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Abstract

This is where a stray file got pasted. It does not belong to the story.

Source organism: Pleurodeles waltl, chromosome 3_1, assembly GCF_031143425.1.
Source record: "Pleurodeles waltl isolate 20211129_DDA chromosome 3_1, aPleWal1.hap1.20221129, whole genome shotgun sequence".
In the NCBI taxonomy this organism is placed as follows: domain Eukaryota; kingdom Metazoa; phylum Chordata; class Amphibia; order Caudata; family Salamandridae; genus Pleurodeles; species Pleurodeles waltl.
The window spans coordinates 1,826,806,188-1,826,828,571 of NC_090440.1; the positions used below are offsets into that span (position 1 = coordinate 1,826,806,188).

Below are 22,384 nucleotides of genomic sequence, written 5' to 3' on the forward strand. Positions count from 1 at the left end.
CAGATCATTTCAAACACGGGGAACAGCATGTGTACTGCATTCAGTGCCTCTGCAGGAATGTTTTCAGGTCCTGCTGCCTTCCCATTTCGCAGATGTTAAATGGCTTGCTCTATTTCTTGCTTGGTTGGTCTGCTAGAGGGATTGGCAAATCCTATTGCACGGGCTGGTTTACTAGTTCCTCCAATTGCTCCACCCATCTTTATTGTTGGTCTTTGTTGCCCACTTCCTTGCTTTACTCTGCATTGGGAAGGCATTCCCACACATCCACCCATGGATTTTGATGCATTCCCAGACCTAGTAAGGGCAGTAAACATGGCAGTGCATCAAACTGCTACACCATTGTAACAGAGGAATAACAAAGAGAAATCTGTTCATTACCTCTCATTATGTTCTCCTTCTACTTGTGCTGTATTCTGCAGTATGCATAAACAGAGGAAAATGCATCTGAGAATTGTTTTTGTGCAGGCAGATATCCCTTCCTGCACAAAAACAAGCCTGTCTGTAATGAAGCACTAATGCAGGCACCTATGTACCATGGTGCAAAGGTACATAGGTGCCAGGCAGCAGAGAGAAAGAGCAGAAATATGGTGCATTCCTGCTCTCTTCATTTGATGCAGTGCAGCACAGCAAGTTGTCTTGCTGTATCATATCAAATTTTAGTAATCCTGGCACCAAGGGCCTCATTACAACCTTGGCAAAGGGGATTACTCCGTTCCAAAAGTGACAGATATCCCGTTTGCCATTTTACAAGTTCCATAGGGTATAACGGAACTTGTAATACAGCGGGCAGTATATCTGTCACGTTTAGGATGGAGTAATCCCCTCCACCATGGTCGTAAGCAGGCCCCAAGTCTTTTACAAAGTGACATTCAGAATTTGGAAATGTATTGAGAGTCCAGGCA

Foxes are regarded as a serious pest of environmental and grazing systems in Australia. The fox is a recognised predator of native wildlife and has been a significant contributor to the population decline of many native mammal, bird and reptile species. There are also claims that foxes may account for up to 30% of lamb mortalities in some areas, while mortality due to predation of 2 to 5% is more likely in most regions. The ‘Outfox the Fox’ program was established by NSW Agriculture in conjunction with a number of Rural Land Protection Boards to achieve a more strategic and coordinated fox baiting program. This program relies on a community driven and integrated management approach to the problem. The main features are to synchronise baiting across landholders at least twice a year, undertake baiting during periods when the fox is most susceptible, regularly check and replace baits, and continue until the bait take declines. A stochastic economic surplus and benefit-cost analysis model was developed to evaluate this program. The change in annual economic surplus due to the ‘Outfox the Fox’ program was $3.4m. The benefit-cost analysis showed that the project provided a significant return on public investment with a mean net present value of $9.8m and a mean benefit-cost ratio of 13.0:1. The stochastic analysis indicated that there was a very low probability of this program providing a negative economic return.

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